accounts of childbearing collected from new mothers in the UK and the

cultural beliefs that underpin practices in Bangladesh (Miller, 2000). As

we have seen, in Bangladesh women’s bodies are closely associated with

pollution whether during menstruation, childbirth, or whilst breastfeeding.

Cultural practices exist which serve to protect those around these

women from contamination, which is thought to accompany these

aspects of women’s lives. In the very different cultural context of the

UK, the accounts of women collected in a study of transition to motherhood

(see previous chapter) also included references to cleanliness and

smell in relation to childbirth. In these accounts, decisions to give birth in

a hospital were partly justified on the grounds that birth was both smelly

and messy and something to be contained and kept away from the home.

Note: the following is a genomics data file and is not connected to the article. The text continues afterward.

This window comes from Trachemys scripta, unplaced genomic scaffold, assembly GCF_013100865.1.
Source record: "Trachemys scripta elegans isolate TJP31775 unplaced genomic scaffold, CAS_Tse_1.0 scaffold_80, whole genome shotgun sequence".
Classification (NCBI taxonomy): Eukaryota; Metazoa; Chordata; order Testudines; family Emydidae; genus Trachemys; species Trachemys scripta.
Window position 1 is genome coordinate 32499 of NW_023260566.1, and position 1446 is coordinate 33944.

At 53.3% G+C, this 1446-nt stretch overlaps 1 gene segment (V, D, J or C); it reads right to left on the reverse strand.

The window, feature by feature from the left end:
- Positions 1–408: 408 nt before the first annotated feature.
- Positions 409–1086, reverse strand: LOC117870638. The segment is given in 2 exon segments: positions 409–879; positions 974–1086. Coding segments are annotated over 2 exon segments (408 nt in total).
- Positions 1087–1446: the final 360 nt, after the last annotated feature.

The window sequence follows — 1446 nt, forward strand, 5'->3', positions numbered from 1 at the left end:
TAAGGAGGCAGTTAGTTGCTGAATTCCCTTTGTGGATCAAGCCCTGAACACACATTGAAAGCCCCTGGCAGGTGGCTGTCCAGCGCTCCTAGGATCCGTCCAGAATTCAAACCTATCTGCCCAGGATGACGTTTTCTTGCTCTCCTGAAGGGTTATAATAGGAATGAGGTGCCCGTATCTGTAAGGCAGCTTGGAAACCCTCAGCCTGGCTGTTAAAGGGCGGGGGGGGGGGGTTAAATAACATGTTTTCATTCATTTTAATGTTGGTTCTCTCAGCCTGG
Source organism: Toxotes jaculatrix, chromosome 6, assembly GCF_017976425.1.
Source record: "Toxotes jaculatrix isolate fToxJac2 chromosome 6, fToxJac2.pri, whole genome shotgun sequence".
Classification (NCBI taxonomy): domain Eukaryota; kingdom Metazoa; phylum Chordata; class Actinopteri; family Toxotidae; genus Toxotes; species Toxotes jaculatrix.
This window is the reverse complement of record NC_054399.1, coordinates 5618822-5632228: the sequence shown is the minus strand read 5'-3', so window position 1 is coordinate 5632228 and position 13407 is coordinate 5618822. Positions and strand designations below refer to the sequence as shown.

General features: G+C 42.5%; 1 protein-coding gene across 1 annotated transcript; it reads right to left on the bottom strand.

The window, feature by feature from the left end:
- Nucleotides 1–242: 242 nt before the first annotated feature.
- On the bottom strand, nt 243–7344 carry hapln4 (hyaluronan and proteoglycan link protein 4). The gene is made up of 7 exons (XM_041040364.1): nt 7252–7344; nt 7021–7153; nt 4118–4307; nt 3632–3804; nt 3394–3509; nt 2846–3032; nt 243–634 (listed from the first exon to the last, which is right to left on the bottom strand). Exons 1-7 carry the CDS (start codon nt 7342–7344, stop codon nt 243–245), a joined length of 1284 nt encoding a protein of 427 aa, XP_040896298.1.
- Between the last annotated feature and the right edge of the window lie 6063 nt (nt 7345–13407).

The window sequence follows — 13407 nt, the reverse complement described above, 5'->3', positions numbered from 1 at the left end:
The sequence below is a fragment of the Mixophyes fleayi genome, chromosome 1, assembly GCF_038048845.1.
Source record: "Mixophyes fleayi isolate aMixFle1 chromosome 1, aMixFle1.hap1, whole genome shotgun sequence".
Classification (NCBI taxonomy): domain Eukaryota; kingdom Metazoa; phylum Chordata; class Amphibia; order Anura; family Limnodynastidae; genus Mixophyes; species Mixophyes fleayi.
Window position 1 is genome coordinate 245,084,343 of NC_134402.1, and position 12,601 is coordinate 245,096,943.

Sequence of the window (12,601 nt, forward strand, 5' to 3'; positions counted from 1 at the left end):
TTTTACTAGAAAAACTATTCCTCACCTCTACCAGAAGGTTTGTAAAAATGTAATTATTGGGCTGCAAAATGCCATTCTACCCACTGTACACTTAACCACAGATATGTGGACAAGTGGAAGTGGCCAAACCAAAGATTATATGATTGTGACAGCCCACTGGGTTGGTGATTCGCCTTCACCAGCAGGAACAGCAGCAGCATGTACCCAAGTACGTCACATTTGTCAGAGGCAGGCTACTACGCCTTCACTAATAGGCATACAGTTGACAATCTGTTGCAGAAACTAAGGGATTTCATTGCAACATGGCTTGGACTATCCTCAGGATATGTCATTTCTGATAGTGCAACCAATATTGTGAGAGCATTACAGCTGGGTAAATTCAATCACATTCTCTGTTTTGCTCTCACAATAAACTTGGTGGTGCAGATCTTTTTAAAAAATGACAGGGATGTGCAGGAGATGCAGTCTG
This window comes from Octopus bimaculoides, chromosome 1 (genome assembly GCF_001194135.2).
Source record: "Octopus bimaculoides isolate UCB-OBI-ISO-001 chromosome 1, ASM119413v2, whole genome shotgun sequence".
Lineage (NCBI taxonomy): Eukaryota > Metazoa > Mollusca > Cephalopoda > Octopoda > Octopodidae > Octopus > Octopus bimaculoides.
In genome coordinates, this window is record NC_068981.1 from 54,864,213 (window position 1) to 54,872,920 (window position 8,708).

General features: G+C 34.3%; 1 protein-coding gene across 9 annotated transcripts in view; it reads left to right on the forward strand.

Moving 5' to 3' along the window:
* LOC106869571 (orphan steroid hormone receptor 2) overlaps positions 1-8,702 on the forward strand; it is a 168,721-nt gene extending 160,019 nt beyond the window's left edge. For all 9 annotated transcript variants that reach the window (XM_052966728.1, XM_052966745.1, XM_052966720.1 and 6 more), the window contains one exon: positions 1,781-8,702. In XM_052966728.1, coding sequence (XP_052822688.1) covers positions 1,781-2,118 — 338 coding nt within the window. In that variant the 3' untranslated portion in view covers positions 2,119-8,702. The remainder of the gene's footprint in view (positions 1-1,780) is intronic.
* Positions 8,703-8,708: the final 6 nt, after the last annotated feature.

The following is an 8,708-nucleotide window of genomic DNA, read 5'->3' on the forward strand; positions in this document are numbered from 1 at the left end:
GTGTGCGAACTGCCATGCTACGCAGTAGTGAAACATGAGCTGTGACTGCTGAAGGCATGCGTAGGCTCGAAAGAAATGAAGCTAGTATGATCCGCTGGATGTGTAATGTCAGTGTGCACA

The comments from Felicity and Philippa below illustrate this:

The one thing about birth that really worries me is the mess. The mess and the

smell . . . (Felicity)

I mean, partly because I don’t know what to expect. I think I’d rather have

everything on tap at the hospital if necessary because you don’t really know the

shape . . . or anything, so I just think I’d rather, especially for a first baby, I’d

rather have the care on hand if I need it . . . I do think I’d rather come back to my

house as something that is kind of sorted out, to some extent quite clean and what

have you, rather than where this kind of event takes place . . . I can’t see the benefit